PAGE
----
The plan of redemption, embracing the good news of salvation through Jesus Christ, was first preached to Adam. It was to him the star of hope, lighting up the dark and dreaded future. Adam saw that Christ was the only door of hope through which he could enter and have life. The plan of saving sinners through Christ alone was the same in the days of Adam, Noah, Abraham, and every successive generation of those who lived before the advent of Christ, as it is in our day. The patriarchs, prophets, and all the holy martyrs from righteous Abel, looked forward to a coming Saviour, in whom they showed their faith by sacrificial offerings. At the crucifixion the typical system of sacrifices was done away by the great antitypical offering. The sacrifice of beasts shadowed forth the sinless offering of God’s dear Son, and pointed forward to his death upon the cross. But at the crucifixion type met antitype, and the typical system there ceased; but not one jot or tittle of the moral code was abrogated at the death of Christ.  {ST, August 7, 1879 par. 3}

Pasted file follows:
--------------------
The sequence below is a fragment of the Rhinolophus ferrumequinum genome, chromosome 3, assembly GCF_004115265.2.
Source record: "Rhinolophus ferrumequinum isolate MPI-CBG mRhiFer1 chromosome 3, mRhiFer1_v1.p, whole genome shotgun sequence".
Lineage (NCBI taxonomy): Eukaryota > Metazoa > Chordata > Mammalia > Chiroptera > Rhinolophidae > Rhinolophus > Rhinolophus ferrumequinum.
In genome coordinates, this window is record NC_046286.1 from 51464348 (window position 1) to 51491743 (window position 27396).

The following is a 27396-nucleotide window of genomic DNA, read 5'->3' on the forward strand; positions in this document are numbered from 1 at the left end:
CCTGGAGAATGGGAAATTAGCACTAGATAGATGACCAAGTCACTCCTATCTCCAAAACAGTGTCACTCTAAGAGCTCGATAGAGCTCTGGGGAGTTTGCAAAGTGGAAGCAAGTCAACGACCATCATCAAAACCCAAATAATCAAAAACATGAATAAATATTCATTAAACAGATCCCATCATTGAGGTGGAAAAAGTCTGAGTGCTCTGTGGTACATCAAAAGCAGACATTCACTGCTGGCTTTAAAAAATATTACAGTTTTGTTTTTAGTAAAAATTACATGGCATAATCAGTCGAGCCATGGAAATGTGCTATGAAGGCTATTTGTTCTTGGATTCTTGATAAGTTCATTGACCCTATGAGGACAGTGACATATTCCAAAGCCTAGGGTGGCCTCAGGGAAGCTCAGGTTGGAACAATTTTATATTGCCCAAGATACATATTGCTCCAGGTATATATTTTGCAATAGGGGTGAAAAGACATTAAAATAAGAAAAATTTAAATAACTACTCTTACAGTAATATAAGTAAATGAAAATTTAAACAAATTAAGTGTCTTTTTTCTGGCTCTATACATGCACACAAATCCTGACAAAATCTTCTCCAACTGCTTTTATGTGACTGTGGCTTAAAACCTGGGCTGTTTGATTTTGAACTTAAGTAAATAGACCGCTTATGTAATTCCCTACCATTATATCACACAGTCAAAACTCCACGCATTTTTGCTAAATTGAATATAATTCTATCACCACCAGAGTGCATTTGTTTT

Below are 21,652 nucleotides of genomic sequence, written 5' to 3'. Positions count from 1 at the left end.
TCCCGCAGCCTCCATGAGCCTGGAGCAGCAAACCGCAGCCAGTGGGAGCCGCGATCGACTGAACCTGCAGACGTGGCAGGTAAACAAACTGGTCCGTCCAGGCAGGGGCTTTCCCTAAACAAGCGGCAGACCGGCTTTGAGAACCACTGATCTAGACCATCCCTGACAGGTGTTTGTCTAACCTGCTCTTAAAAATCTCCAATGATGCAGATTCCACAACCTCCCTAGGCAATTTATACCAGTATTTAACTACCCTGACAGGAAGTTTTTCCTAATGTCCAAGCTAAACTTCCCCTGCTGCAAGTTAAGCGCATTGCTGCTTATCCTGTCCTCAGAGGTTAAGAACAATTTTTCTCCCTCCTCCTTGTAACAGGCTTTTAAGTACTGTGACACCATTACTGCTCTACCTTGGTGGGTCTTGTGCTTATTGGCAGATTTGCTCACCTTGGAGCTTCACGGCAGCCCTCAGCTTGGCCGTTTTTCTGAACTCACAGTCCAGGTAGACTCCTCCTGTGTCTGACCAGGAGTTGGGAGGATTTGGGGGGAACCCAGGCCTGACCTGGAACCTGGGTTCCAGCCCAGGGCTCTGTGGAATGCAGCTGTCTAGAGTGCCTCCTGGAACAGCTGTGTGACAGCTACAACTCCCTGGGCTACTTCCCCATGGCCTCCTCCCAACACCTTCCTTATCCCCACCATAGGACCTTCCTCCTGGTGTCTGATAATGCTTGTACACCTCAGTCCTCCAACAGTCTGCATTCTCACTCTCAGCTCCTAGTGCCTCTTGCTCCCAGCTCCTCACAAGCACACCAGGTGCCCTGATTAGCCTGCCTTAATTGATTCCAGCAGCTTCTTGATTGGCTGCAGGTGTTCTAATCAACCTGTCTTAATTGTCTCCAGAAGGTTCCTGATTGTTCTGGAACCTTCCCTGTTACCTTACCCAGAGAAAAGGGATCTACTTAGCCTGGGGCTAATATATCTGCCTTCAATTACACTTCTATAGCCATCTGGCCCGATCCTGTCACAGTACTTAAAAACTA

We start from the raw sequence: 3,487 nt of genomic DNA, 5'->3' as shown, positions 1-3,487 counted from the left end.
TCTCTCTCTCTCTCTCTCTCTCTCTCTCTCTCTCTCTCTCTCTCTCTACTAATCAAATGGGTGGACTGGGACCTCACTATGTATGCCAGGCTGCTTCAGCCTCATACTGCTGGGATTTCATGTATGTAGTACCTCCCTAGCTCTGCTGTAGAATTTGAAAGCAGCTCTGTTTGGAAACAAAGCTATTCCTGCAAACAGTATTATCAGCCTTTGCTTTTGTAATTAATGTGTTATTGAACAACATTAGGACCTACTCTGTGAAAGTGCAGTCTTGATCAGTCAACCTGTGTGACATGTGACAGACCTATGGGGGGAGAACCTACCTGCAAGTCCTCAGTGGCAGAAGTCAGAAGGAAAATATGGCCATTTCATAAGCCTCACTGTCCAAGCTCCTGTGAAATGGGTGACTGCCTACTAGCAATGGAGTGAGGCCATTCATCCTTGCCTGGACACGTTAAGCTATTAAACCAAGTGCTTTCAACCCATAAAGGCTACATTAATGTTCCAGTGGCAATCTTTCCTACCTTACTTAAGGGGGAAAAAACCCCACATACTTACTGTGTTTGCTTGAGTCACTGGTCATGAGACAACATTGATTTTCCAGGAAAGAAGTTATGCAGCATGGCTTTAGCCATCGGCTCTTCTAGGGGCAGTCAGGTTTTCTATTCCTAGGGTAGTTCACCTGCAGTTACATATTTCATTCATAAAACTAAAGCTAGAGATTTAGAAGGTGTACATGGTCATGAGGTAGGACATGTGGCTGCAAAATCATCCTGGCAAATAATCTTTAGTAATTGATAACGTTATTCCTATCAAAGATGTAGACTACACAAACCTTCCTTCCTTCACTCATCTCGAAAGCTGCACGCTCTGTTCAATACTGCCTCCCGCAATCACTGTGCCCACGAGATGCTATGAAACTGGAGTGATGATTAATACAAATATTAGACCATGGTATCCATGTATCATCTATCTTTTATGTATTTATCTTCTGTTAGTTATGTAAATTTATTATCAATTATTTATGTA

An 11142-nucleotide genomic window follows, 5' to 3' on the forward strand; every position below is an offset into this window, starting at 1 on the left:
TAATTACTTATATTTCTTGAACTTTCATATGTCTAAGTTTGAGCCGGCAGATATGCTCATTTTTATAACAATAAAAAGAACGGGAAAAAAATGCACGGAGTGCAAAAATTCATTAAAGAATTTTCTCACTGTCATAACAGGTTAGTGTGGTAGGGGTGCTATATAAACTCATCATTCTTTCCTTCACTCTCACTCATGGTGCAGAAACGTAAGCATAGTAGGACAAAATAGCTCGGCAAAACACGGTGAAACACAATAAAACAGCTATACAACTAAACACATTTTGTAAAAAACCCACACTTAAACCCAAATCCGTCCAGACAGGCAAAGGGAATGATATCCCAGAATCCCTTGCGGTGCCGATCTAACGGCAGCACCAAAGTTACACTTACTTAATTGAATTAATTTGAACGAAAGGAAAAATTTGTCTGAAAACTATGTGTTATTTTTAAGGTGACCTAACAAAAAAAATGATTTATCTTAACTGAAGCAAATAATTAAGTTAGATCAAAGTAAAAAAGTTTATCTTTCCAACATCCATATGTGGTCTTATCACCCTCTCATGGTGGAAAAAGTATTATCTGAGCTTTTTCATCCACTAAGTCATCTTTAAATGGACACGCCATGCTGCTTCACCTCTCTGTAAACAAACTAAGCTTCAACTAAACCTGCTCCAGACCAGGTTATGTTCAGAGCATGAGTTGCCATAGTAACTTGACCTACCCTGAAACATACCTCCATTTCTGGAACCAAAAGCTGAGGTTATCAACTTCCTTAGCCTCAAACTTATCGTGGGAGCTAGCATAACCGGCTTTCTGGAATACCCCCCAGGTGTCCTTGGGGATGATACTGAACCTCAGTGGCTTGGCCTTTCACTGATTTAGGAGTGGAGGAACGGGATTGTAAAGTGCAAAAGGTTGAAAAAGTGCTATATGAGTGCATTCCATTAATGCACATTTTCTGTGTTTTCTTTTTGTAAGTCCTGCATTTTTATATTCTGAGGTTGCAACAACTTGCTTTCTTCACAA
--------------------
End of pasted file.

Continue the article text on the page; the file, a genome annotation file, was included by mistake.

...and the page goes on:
The Son of God is the center of the great plan of redemption, which unit plan covers all dispensations. He is “the Lamb slain from the foundation of the world.” He is the Redeemer of the fallen sons and daughters of Adam in all the ages of human probation. “Neither is there salvation in any other; for there is none other name under heaven given among men whereby we must be saved.” Christ is the substance or body which cast its shadow back into former dispensations. And when Christ died the shadow ceased. The transgression of the moral code made the shadowy system necessary. And at the death of Christ, which event had been shadowed forth by the blood of beasts from the time of Adam, these offerings, and not the law of God, the violation of which had made them necessary, was abolished.  {ST, August 7, 1879 par. 4}  
The gospel preached to Adam, Noah, Abraham, and Moses was to them good news; for their faith embraced a coming Saviour. A more clear and glorious light now shines upon the Christian world; for in the Jewish age the cross cast its shadow away back to the time when Adam left his Eden home. That which was faith to the ancients, who lived before Christ, is assurance to us, as we see that Christ has come, as foretold by the prophets. It is as essential, no more so, and no less, that we have faith in a Redeemer who has come and died our sacrifice, as it was for the ancients to believe in a Redeemer to come, whom they represented by their typical sacrifices.  {ST, August 7, 1879 par. 5}